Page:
In 2003, Dimitri Mavriplis was working at NASA’s Langley Research Center in Hampton, Va., using computers to help perfect aircraft designs for the nation’s aeronautical research agency.
Then he received an offer from the University of Wyoming that he simply couldn’t pass up. “The Mechanical Engineering Department was looking to start a program in computational fluids, and that’s exactly what I wanted to do,” Mavriplis says.
He hasn’t just built a program since joining the UW faculty eight years ago, he’s established it as one of the nation’s best. And Mavriplis’ work with computational fluid dynamics (CFD), a branch of fluid mechanics that uses numerical methods and algorithms to analyze and solve fluid flow challenges, will only be bolstered by the soon-to-be-opened NCAR-Wyoming Supercomputing Center (NWSC) near Cheyenne.
The NWSC, which will provide world-class computer capability for even more precise and complex aerodynamic simulations, is being developed in partnership with the National Center for Atmospheric Research, UW, the state of Wyoming, Cheyenne LEADS, the Wyoming Business Council and Cheyenne Light, Fuel and Power.
“It’s really good for the university,” he says. “It should put us on the map as one of the top universities focused on super-computing, with the resources to do it.” For many years, Mavriplis says, the process of coming up with the best aircraft designs was a matter of expensive trial and error. Aeronautical engineers would devise a craft based on intuition and experience, then test its performance in a wind tunnel. Adjusting the design required time-consuming structural changes and additional testing.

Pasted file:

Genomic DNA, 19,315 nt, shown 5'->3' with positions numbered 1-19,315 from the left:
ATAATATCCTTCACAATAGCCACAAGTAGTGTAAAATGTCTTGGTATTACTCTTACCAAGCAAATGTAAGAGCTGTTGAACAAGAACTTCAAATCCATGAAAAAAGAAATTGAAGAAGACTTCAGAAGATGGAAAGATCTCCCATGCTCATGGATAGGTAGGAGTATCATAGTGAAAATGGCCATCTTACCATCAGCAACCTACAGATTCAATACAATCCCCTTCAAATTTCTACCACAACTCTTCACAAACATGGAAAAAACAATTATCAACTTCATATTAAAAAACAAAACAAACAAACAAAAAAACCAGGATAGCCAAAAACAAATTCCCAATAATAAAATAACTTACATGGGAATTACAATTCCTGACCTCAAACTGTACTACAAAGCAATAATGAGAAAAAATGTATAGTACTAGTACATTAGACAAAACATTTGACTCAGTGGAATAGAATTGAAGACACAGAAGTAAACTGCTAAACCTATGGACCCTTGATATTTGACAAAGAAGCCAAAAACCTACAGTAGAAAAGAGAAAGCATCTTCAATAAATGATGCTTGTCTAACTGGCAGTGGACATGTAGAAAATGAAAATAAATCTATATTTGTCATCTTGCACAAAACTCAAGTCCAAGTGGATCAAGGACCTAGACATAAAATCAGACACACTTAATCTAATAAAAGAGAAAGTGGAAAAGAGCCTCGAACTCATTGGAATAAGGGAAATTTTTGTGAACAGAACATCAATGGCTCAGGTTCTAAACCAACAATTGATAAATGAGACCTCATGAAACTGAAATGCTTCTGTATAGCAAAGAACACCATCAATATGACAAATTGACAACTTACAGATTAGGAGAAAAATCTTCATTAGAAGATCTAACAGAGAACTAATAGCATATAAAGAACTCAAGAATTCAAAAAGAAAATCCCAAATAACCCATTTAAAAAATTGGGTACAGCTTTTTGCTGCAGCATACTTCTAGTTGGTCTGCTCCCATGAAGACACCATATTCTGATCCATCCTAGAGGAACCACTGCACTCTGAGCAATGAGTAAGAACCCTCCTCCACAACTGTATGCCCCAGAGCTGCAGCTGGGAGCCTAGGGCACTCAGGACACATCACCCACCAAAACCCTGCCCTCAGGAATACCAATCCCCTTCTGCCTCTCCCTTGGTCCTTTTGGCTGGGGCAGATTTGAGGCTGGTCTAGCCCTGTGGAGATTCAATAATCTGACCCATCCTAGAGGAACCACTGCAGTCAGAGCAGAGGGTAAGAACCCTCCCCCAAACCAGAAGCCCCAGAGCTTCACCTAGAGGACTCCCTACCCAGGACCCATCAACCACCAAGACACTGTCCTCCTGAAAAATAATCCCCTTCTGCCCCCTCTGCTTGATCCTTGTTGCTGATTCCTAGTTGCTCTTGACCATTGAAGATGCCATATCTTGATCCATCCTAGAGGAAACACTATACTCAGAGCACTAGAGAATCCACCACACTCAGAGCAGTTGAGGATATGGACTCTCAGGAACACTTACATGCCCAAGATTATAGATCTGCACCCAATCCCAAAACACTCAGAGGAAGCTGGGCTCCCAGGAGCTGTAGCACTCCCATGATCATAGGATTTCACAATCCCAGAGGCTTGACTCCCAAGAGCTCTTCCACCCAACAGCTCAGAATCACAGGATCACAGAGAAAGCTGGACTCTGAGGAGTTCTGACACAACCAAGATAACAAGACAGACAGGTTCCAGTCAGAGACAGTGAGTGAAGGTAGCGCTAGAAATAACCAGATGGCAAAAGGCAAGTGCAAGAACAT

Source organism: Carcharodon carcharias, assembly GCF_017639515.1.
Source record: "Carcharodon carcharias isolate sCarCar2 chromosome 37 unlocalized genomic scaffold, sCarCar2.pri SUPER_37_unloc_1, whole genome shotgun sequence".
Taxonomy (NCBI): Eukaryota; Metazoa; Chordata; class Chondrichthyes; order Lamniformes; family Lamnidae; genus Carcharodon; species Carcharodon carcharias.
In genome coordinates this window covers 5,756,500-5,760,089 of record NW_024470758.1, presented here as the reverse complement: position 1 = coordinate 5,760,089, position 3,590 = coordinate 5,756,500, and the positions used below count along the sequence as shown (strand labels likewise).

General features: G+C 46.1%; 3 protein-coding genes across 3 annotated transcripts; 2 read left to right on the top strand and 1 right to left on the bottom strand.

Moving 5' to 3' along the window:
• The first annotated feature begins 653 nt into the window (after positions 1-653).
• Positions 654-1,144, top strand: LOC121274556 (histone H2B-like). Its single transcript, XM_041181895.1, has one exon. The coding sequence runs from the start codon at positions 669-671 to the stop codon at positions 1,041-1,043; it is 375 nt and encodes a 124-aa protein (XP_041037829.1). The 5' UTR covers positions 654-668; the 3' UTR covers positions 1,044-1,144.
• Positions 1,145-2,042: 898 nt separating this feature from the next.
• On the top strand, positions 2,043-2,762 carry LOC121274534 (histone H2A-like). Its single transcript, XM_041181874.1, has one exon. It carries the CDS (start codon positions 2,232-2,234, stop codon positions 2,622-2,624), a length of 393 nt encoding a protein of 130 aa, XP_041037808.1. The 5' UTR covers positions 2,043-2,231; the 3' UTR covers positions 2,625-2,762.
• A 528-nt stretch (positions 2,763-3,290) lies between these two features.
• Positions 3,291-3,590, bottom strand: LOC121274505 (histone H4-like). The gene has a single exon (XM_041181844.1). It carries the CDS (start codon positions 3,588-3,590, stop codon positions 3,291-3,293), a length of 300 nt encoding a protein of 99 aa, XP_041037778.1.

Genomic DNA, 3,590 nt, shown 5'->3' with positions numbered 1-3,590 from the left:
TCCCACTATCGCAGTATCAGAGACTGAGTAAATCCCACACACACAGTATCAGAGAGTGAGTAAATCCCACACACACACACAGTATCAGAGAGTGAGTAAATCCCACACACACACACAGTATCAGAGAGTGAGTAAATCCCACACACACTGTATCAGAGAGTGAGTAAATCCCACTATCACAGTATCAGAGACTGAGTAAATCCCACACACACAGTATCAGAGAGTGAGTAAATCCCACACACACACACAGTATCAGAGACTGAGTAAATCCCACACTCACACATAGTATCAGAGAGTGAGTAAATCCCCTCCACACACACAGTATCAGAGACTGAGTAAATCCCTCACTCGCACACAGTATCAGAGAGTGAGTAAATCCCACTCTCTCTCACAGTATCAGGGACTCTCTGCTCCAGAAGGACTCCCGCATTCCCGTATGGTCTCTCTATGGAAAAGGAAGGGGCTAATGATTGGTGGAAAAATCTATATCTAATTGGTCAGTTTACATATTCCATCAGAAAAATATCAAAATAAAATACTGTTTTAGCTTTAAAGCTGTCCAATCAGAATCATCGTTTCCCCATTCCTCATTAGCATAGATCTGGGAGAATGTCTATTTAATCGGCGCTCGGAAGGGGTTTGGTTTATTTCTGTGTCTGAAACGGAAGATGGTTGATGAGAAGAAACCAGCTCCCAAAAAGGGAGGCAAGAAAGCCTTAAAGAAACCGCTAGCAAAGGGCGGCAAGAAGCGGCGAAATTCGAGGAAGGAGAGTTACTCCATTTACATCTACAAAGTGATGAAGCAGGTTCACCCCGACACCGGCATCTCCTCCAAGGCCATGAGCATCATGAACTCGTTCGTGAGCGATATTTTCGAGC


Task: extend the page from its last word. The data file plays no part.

There’s still a place for wind-tunnel testing, but computerization, as it has in many fields, has revolutionized aeronautic engineering. Today, engineers use sophisticated computer programs to test aircraft designs, employing virtual three-dimensional models to learn about lift and drag through simulations of air pressure and velocity. Adjustments can be made quickly on the computer screen, without the time and expense of building a physical model and testing it in a wind tunnel. The process involves complicated and voluminous mathematic equations that rely on ever-increasing computer capacity and human expertise.
Mavriplis is among the nation’s leaders.
After earning his Ph.D. in mechanical and aerospace engineering from Princeton University, Mavriplis worked 16 years at NASA Langley. He now leads a research group at UW that includes Jay Sitaraman, an assistant professor who was recruited from NASA Langley in 2009, four doctoral students and three post-doctoral researchers.
In addition to working on computer models that can be used to develop safer and more efficient airplanes, UW’s CFD lab has become involved in the development of computer simulation models for helicopters and wind turbine aerodynamics. Recently, the group became a major partner in the Vertical Lift Research Center of Excellence, one of three national centers for helicopter research, led by the University of Maryland.
Mavriplis says his family—which includes his wife and three school age children—feels right at home in Laramie. The whole family has become avid skiers and he says, “I love the winters here.”
With access to a new supercomputer on the way, a national profile and strong backing from the College of Engineering and Applied Sciences, Mavriplis is poised to lift UW’s CFD program to even greater aeronautical heights.